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Could feta defeat CETA?

feta cheeseThe Syriza government in Greece is reportedly threatening to vote against the ratification of the Canada-European Union Comprehensive Economic and Trade Agreement (CETA) over the issue of feta cheese. Some 300,000 Greek livestock farmers earn their income from feta and Syriza argues that CETA undermines their livelihoods.

EU Trade Insight reports, “The upcoming 7 May Trade Council taking place in Brussels could see Athens making a few waves as it is intent on threatening to vote against the conclusion and signature of [CETA] if feta cheese is not properly protected as a geographical indication. The issue of feta cheese and Greece’s reservations will be discussed under the ‘any other business’ section of Thursday’s Trade Council.”

We don’t have news from today’s meeting yet, but here’s the context behind this issue.

Greece says, “Feta cheese has been unfairly singled out [in CETA] as it has been granted the least protection.”

The article explains, “Under the draft text of the CETA, Canada agreed to the protection of certain European geographical indications. Prosciutto di Parma for example would be protected in Canada once the deal enters into force. …When it comes to feta cheese, Canada has been arguing this is a generic name. And under the terms of the CETA agreed to by the EU Executive, the name feta can be used in Canada ‘by any person, including their successors and assignees, who made commercial use of those indications … preceding the date of 18 October 2013. New producers would have to accompany the name of the cheese by expressions such as kind, type, imitation, or style.”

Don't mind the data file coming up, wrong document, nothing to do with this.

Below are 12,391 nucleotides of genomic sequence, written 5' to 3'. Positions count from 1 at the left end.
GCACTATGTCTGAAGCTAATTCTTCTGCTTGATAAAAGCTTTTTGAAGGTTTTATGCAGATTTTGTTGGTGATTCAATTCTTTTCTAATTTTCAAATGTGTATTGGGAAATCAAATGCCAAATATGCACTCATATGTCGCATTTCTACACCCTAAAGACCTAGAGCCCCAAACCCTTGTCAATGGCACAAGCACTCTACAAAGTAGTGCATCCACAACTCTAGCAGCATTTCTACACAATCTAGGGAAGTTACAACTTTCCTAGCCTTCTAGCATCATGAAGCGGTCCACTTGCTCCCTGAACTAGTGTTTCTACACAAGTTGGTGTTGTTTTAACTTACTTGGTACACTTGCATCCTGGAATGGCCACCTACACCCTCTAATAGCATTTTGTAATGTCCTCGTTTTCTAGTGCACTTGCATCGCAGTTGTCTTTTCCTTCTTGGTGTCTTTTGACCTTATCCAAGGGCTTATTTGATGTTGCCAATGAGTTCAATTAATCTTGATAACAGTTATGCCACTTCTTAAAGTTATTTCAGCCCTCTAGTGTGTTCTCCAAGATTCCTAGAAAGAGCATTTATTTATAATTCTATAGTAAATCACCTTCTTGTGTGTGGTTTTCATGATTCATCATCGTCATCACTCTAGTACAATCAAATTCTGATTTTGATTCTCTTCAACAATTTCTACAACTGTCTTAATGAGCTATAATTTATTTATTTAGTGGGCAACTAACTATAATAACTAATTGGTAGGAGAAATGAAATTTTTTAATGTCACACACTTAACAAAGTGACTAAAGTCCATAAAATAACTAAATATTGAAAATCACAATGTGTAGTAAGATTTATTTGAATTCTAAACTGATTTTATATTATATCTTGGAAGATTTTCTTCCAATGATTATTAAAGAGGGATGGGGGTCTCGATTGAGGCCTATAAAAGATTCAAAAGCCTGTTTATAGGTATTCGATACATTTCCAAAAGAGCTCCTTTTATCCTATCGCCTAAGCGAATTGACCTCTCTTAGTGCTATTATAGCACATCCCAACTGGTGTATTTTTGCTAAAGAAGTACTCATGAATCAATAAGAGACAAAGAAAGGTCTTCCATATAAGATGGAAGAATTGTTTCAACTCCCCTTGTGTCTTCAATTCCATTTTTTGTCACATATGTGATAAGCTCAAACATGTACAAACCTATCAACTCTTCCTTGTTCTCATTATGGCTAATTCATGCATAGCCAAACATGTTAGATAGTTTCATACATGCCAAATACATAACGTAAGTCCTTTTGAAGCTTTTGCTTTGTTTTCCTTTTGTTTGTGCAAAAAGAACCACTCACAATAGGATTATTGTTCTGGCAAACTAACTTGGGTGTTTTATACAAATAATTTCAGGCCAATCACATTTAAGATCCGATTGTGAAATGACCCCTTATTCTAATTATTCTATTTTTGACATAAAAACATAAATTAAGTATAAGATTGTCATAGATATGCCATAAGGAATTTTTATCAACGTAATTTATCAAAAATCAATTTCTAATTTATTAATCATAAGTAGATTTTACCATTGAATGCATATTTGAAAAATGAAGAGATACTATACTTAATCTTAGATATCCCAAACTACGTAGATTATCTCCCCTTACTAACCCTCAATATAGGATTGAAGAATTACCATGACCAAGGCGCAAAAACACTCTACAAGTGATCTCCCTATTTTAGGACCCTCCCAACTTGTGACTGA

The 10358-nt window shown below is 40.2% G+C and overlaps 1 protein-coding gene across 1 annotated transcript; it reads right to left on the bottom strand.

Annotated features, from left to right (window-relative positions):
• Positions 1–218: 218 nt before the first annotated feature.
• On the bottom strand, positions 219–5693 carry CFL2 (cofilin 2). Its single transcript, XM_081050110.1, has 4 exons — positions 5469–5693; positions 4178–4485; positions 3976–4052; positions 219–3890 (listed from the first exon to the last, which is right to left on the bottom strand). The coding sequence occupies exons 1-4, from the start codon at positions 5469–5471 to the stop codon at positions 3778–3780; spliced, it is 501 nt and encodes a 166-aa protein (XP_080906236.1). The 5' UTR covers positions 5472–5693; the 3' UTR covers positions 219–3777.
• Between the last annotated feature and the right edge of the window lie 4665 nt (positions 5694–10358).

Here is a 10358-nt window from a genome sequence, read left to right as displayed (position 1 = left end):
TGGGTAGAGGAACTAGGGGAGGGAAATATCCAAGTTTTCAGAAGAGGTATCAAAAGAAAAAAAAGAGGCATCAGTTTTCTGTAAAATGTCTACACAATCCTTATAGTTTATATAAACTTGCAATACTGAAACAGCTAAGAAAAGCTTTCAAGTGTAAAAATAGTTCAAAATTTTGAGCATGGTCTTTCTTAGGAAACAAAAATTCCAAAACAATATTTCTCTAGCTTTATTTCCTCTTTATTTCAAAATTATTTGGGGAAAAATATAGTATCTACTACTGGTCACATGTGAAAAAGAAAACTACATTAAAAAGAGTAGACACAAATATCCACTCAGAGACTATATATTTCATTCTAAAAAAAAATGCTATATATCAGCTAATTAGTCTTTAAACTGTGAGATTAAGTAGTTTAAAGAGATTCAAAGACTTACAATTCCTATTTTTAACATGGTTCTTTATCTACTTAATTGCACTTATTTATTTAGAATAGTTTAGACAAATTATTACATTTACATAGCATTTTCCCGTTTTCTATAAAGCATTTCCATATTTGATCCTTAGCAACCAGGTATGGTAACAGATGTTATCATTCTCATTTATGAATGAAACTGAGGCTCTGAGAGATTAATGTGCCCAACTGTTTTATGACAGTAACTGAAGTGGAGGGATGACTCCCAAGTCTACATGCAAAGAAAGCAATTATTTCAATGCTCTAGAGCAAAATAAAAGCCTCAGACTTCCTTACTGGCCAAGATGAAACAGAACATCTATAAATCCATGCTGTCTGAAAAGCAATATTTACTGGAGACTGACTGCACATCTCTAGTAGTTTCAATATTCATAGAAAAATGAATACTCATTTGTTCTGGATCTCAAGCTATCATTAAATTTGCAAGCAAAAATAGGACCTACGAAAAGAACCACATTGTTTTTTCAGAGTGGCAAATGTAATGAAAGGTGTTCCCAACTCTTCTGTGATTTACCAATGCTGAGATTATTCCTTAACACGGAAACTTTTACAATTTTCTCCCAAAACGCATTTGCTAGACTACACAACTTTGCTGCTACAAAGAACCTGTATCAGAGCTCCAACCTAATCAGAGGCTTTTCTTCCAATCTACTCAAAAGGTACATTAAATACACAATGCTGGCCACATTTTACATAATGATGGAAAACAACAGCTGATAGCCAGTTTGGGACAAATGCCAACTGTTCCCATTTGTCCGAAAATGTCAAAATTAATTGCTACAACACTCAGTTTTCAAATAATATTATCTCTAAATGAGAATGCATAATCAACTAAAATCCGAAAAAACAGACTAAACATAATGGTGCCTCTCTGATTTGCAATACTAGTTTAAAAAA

This disagreement extends back to December 2013.

At that time, before Syriza had formed the government in Greece, the BBC reported, “The leftist Syriza bloc, the main opposition group, rejects the EU-Canada deal. ‘A Syriza-led government will veto the agreement’, says Thanassis Petrakos, a Syriza MP.” That’s because, “The new deal means not only the removal of import tariffs but also additional safeguards for Greek feta.” And that’s a significant issue because, “The feta industry accounts for more than 70 per cent of Greek cheese exports and – unlike much of the struggling Greek economy – it is expanding.”

After Syriza was elected in January, George Katrougalos, the Deputy Minister for Administrative Reform, stated, “I can assure you that a Parliament where Syriza holds the majority will never ratify the [United States-European Union Transatlantic Trade and Investment Partnership] deal. And this will be a big gift not only to the Greek people but to all the European people.”

Within weeks, Council of Canadians chairperson Maude Barlow wrote Katrougalos a letter asking him to also veto CETA.

It is anticipated that ratification votes on CETA could begin in EU national legislatures in January 2016 and in the European Parliament in April 2016.

For more on our campaign to defeat CETA, please click here.